Ballad of a Mexican song

Got a spicy question about Mexicans?
Letters will be edited for clarity cabrones—unless you’re a racist pendejo. And include a hilarious pseudonym, por favor, or we’ll make one up for you!

Dear Mexican:

I have always liked ranchera music. As of late, I have wanted to get deeper into it as far as the history, the culture and especially the songs and lyrics. The older I get, the more rancheras seem like poetry to me—sounds cursi, I know. So, what I was wondering is if you know a good book or two or website that I can read or check out? I went to my local library, and they didn't have a very good selection. And Borders or Barnes & Noble? Forget it. So, por favor and gracias, if you could.

—Houston Honey

Dear Wabette:

Of course Borders doesn't stock any books on rancheras—Borders doesn't exist anymore (and borders don't exist, period, but that's neither ni aqu’ no allá). Most research on Mexican music concentrates on corridos, our ballad form that celebrates bad men, events and horses, but actual scholarly treatises on ranchera? Few and far between, alas—and nonexistent in English. Your best bet is Jos” Alfredo Jim"nez: Cancionero Completo, a songbook that contains all the compositions of the ranchera titan, whose hit parade makes the collected works of George Gershwin, Cole Porter, Jerry Leiber and Mike Stoller, and Woody Guthrie seem as voluminous as the output of Paper Lace. The libro also contains a great introductory essay by Mexican intellectual Carlos Monsiváis that puts Jim"nez in his proper context. As great as Cancionero Completo is, however, don't bother buying it: A used copy of is currently priced at $54 on, and while the book showcases the Robert Burns-esque bravado and orgullo that was the Jim"nez style, it ain't worth that price in this day and age, where you can just gather all the lyrics online. Then again, if you're willing to buy the book, I'm more than happy to sell my copy to you: I do need to finish off the down payment on my burro.

Upon first seeing me as a 2-week-old baby, my aunt Estrella screamed “ÁAy, que gringo!” But if you gotta call me a gabacho, so be it. I do have Mexican family (through marriage), and my brother (white like me) is currently down in Mexico City courting a beautiful Mexi nugget he met while attending college in Malaga, Spain. I get along well with many Mexicans, legal and illegal, but I hate that they aren't paying “the man” like I have to. Sure, I'm a little jealous, but I'd be all for Mexicans being awarded citizenship simply for walking over the border—as long as they paid their dues. I pay taxes that fund shit like keeping white trash from getting jobs, jobs they could get if I wasn't already paying for them to survive on junk food, and some undocumented border-jumping beaner wasn't there working for cheaper (and not helping me pay the dumb taxes to keep the trailer trash alive). I say assimilate, document, pay taxes and welcome. I'm writing an essay on wetbacks (fuck P.C. terms) and their effect on our country for better and worse. I've never heard of you until I read about 30 of your emails and responses on the net today. I'd like to know what's your opinion on the crossing over and its effect economically rather than socially?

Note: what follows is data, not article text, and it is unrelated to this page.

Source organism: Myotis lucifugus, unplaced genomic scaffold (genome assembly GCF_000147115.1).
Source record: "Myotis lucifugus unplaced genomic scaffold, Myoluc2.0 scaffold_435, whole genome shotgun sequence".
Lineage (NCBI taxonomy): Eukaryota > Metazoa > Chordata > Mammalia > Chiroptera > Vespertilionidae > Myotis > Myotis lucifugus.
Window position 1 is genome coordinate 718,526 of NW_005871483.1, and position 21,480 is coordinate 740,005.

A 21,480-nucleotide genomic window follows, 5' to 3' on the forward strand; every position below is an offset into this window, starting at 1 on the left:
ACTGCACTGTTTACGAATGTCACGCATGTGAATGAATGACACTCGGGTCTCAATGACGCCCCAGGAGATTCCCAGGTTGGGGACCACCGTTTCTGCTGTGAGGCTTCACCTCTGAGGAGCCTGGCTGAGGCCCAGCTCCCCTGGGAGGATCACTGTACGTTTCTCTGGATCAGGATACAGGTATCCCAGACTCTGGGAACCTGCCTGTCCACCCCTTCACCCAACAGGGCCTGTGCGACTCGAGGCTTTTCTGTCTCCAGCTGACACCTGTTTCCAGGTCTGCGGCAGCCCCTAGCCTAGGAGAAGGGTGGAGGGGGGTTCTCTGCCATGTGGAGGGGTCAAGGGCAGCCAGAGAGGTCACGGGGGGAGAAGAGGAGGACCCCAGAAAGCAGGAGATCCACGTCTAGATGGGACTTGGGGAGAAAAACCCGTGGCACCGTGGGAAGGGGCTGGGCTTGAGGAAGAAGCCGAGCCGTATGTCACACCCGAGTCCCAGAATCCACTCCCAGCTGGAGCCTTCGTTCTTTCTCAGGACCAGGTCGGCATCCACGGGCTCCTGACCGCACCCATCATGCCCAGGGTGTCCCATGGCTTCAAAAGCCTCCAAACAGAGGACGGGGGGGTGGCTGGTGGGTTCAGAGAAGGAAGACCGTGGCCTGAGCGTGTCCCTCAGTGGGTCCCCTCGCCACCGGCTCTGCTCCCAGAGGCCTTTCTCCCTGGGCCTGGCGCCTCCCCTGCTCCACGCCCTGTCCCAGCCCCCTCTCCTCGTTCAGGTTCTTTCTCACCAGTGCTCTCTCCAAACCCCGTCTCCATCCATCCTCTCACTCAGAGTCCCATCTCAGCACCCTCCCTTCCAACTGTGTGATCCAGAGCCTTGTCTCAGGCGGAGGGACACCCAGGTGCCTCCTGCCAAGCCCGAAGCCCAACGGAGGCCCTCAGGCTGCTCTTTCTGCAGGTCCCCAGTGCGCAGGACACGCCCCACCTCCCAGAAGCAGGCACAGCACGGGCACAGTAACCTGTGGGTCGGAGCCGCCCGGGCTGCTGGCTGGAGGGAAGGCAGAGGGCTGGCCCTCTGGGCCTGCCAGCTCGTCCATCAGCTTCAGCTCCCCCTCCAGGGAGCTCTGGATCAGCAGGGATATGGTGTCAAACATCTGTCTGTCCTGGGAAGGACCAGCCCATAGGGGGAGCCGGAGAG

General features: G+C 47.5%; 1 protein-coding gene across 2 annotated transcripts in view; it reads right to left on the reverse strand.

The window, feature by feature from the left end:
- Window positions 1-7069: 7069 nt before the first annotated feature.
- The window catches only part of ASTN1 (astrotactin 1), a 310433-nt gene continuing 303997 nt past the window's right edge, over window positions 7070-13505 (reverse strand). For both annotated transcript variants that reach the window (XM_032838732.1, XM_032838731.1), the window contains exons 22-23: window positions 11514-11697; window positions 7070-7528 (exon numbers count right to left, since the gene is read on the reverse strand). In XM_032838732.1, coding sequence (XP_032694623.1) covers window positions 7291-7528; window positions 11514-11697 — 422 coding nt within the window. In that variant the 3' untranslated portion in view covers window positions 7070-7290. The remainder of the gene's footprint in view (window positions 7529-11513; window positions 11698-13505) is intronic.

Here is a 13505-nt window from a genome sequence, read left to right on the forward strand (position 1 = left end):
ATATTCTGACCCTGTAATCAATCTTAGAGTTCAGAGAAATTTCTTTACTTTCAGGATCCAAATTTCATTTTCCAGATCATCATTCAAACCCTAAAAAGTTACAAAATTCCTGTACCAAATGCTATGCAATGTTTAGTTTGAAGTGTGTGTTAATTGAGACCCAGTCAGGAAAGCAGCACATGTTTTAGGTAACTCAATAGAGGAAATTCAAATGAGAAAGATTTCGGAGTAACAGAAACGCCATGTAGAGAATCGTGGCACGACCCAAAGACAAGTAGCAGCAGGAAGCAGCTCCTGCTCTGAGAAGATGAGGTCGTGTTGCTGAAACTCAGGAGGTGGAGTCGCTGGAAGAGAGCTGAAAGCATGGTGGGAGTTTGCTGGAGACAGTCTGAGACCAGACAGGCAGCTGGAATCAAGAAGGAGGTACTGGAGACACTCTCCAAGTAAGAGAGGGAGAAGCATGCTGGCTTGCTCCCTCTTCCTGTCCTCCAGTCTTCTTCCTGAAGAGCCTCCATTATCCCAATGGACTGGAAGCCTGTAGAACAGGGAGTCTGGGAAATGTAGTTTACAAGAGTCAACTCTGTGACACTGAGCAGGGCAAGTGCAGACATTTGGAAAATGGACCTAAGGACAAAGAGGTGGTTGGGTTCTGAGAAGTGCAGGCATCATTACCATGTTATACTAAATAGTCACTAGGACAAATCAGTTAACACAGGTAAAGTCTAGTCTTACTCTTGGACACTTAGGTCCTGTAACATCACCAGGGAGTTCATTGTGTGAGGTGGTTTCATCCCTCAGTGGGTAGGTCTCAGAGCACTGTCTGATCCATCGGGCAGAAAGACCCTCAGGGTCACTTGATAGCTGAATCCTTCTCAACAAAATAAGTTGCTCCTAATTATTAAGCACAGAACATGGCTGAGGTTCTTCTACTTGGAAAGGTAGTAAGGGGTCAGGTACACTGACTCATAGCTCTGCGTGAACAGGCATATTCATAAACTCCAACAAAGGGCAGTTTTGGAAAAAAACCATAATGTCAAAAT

—White Sox Winner!

Dear Gabacho:

The only opinion I have is on your language. “Beaner”? “Border-jumping”? “Wetback?” All these insults are so 1950s. Don't you know the current verboten insult toward Mexicans is “illegal” or “illegal immigrant”? And as for your concern about the undocumented paying their way, dontcha worry about that: The recent proposed amnesty bill crafted by a bunch of political pendejos is more punitive than habanero salsa marching through your alimentary canal toward your culo.